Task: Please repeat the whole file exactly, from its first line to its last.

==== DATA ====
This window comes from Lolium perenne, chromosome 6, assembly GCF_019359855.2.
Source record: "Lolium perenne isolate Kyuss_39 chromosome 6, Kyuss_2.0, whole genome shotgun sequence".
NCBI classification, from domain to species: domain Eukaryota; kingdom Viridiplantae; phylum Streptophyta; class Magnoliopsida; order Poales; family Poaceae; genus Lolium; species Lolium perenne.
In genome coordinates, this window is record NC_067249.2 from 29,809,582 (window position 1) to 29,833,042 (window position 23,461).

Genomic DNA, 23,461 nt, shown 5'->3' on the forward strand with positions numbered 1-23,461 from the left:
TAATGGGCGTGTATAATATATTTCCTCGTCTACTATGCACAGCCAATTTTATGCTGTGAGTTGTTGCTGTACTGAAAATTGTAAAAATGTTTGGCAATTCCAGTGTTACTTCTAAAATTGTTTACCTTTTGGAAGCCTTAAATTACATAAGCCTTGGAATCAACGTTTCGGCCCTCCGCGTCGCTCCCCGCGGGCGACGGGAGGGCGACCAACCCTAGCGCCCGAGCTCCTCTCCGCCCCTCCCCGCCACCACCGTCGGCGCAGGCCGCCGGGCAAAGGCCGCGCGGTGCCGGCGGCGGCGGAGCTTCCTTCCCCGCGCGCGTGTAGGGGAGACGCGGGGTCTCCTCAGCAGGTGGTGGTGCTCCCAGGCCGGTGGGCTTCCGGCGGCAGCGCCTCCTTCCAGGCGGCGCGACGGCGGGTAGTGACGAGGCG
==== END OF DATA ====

This window comes from Lolium perenne, chromosome 6, assembly GCF_019359855.2.
Source record: "Lolium perenne isolate Kyuss_39 chromosome 6, Kyuss_2.0, whole genome shotgun sequence".
NCBI classification, from domain to species: domain Eukaryota; kingdom Viridiplantae; phylum Streptophyta; class Magnoliopsida; order Poales; family Poaceae; genus Lolium; species Lolium perenne.
In genome coordinates, this window is record NC_067249.2 from 29,809,582 (window position 1) to 29,833,042 (window position 23,461).

Genomic DNA, 23,461 nt, shown 5'->3' on the forward strand with positions numbered 1-23,461 from the left:
TAATGGGCGTGTATAATATATTTCCTCGTCTACTATGCACAGCCAATTTTATGCTGTGAGTTGTTGCTGTACTGAAAATTGTAAAAATGTTTGGCAATTCCAGTGTTACTTCTAAAATTGTTTACCTTTTGGAAGCCTTAAATTACATAAGCCTTGGAATCAACGTTTCGGCCCTCCGCGTCGCTCCCCGCGGGCGACGGGAGGGCGACCAACCCTAGCGCCCGAGCTCCTCTCCGCCCCTCCCCGCCACCACCGTCGGCGCAGGCCGCCGGGCAAAGGCCGCGCGGTGCCGGCGGCGGCGGAGCTTCCTTCCCCGCGCGCGTGTAGGGGAGACGCGGGGTCTCCTCAGCAGGTGGTGGTGCTCCCAGGCCGGTGGGCTTCCGGCGGCAGCGCCTCCTTCCAGGCGGCGCGACGGCGGGTAGTGACGAGGCG